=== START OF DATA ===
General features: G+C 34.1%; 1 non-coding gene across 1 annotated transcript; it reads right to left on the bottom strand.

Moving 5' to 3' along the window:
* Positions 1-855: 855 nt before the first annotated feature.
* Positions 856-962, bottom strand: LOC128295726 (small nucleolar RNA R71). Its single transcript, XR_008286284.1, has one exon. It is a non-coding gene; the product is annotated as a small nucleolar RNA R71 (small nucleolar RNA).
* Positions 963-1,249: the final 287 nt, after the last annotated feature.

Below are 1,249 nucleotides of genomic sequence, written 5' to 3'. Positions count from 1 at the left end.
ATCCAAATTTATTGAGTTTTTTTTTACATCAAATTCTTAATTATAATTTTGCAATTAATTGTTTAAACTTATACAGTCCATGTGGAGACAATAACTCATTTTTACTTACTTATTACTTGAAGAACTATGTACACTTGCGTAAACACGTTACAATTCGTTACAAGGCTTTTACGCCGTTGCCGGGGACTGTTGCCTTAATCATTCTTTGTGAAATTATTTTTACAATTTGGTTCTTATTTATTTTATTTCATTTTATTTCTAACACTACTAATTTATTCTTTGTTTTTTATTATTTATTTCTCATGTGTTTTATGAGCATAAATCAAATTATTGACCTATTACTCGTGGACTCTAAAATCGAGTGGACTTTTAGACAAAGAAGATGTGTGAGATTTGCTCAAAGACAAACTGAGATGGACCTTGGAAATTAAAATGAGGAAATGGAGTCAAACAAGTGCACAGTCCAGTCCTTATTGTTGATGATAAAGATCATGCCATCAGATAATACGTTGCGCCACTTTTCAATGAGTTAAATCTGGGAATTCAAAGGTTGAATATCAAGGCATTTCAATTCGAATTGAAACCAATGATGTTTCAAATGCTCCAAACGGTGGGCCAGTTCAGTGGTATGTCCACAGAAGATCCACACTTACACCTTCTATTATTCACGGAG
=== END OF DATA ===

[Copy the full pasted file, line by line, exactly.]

General features: G+C 34.1%; 1 non-coding gene across 1 annotated transcript; it reads right to left on the bottom strand.

Moving 5' to 3' along the window:
* Positions 1-855: 855 nt before the first annotated feature.
* Positions 856-962, bottom strand: LOC128295726 (small nucleolar RNA R71). Its single transcript, XR_008286284.1, has one exon. It is a non-coding gene; the product is annotated as a small nucleolar RNA R71 (small nucleolar RNA).
* Positions 963-1,249: the final 287 nt, after the last annotated feature.

Below are 1,249 nucleotides of genomic sequence, written 5' to 3'. Positions count from 1 at the left end.
ATCCAAATTTATTGAGTTTTTTTTTACATCAAATTCTTAATTATAATTTTGCAATTAATTGTTTAAACTTATACAGTCCATGTGGAGACAATAACTCATTTTTACTTACTTATTACTTGAAGAACTATGTACACTTGCGTAAACACGTTACAATTCGTTACAAGGCTTTTACGCCGTTGCCGGGGACTGTTGCCTTAATCATTCTTTGTGAAATTATTTTTACAATTTGGTTCTTATTTATTTTATTTCATTTTATTTCTAACACTACTAATTTATTCTTTGTTTTTTATTATTTATTTCTCATGTGTTTTATGAGCATAAATCAAATTATTGACCTATTACTCGTGGACTCTAAAATCGAGTGGACTTTTAGACAAAGAAGATGTGTGAGATTTGCTCAAAGACAAACTGAGATGGACCTTGGAAATTAAAATGAGGAAATGGAGTCAAACAAGTGCACAGTCCAGTCCTTATTGTTGATGATAAAGATCATGCCATCAGATAATACGTTGCGCCACTTTTCAATGAGTTAAATCTGGGAATTCAAAGGTTGAATATCAAGGCATTTCAATTCGAATTGAAACCAATGATGTTTCAAATGCTCCAAACGGTGGGCCAGTTCAGTGGTATGTCCACAGAAGATCCACACTTACACCTTCTATTATTCACGGAG